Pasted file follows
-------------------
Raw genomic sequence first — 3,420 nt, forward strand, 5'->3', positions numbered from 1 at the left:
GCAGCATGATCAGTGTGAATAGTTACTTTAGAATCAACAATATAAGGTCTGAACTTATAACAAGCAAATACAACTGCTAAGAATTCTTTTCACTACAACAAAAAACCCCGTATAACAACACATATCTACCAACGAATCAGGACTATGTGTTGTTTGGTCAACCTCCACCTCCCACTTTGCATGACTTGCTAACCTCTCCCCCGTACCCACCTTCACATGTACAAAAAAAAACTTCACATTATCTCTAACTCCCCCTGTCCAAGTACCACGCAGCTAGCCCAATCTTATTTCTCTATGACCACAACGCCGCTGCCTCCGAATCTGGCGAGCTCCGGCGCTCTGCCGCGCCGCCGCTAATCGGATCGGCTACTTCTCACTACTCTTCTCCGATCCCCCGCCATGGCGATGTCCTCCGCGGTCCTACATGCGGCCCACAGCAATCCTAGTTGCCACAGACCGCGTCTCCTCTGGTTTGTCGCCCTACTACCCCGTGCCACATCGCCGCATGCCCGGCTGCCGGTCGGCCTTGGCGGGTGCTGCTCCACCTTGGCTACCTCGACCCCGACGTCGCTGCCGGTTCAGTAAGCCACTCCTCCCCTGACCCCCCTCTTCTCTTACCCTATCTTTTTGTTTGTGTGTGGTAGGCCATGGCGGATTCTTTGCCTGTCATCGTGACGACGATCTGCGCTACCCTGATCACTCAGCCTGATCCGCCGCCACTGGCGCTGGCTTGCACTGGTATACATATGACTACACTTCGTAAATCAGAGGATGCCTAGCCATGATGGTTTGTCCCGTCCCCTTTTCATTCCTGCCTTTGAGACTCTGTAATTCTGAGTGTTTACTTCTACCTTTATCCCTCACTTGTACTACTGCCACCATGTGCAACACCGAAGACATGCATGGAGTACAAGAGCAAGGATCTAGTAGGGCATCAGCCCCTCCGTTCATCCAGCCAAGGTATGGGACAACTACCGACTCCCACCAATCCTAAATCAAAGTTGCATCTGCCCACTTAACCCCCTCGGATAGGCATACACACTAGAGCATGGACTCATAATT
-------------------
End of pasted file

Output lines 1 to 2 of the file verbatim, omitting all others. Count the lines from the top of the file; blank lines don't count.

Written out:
Raw genomic sequence first — 3,420 nt, forward strand, 5'->3', positions numbered from 1 at the left:
GCAGCATGATCAGTGTGAATAGTTACTTTAGAATCAACAATATAAGGTCTGAACTTATAACAAGCAAATACAACTGCTAAGAATTCTTTTCACTACAACAAAAAACCCCGTATAACAACACATATCTACCAACGAATCAGGACTATGTGTTGTTTGGTCAACCTCCACCTCCCACTTTGCATGACTTGCTAACCTCTCCCCCGTACCCACCTTCACATGTACAAAAAAAAACTTCACATTATCTCTAACTCCCCCTGTCCAAGTACCACGCAGCTAGCCCAATCTTATTTCTCTATGACCACAACGCCGCTGCCTCCGAATCTGGCGAGCTCCGGCGCTCTGCCGCGCCGCCGCTAATCGGATCGGCTACTTCTCACTACTCTTCTCCGATCCCCCGCCATGGCGATGTCCTCCGCGGTCCTACATGCGGCCCACAGCAATCCTAGTTGCCACAGACCGCGTCTCCTCTGGTTTGTCGCCCTACTACCCCGTGCCACATCGCCGCATGCCCGGCTGCCGGTCGGCCTTGGCGGGTGCTGCTCCACCTTGGCTACCTCGACCCCGACGTCGCTGCCGGTTCAGTAAGCCACTCCTCCCCTGACCCCCCTCTTCTCTTACCCTATCTTTTTGTTTGTGTGTGGTAGGCCATGGCGGATTCTTTGCCTGTCATCGTGACGACGATCTGCGCTACCCTGATCACTCAGCCTGATCCGCCGCCACTGGCGCTGGCTTGCACTGGTATACATATGACTACACTTCGTAAATCAGAGGATGCCTAGCCATGATGGTTTGTCCCGTCCCCTTTTCATTCCTGCCTTTGAGACTCTGTAATTCTGAGTGTTTACTTCTACCTTTATCCCTCACTTGTACTACTGCCACCATGTGCAACACCGAAGACATGCATGGAGTACAAGAGCAAGGATCTAGTAGGGCATCAGCCCCTCCGTTCATCCAGCCAAGGTATGGGACAACTACCGACTCCCACCAATCCTAAATCAAAGTTGCATCTGCCCACTTAACCCCCTCGGATAGGCATACACACTAGAGCATGGACTCATAATT